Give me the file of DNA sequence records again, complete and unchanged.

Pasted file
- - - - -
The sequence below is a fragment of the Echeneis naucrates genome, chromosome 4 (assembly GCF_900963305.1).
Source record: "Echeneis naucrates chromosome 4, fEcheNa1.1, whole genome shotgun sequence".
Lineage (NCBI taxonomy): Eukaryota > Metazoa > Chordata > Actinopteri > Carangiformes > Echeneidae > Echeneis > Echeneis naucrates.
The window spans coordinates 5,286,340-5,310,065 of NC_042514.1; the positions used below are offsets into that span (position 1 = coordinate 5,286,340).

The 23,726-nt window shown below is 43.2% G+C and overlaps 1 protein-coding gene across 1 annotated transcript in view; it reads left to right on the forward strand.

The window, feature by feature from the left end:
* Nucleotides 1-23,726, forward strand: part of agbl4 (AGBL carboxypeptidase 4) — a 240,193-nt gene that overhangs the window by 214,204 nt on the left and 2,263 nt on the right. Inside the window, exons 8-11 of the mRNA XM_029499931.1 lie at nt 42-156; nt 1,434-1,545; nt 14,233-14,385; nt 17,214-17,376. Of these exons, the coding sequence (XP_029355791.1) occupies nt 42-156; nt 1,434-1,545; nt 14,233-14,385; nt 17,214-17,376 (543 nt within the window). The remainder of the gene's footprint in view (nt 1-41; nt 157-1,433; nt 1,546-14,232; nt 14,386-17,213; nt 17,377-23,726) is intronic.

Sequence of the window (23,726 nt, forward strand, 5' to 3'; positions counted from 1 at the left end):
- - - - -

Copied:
The sequence below is a fragment of the Echeneis naucrates genome, chromosome 4 (assembly GCF_900963305.1).
Source record: "Echeneis naucrates chromosome 4, fEcheNa1.1, whole genome shotgun sequence".
Lineage (NCBI taxonomy): Eukaryota > Metazoa > Chordata > Actinopteri > Carangiformes > Echeneidae > Echeneis > Echeneis naucrates.
The window spans coordinates 5,286,340-5,310,065 of NC_042514.1; the positions used below are offsets into that span (position 1 = coordinate 5,286,340).

The 23,726-nt window shown below is 43.2% G+C and overlaps 1 protein-coding gene across 1 annotated transcript in view; it reads left to right on the forward strand.

The window, feature by feature from the left end:
* Nucleotides 1-23,726, forward strand: part of agbl4 (AGBL carboxypeptidase 4) — a 240,193-nt gene that overhangs the window by 214,204 nt on the left and 2,263 nt on the right. Inside the window, exons 8-11 of the mRNA XM_029499931.1 lie at nt 42-156; nt 1,434-1,545; nt 14,233-14,385; nt 17,214-17,376. Of these exons, the coding sequence (XP_029355791.1) occupies nt 42-156; nt 1,434-1,545; nt 14,233-14,385; nt 17,214-17,376 (543 nt within the window). The remainder of the gene's footprint in view (nt 1-41; nt 157-1,433; nt 1,546-14,232; nt 14,386-17,213; nt 17,377-23,726) is intronic.

Sequence of the window (23,726 nt, forward strand, 5' to 3'; positions counted from 1 at the left end):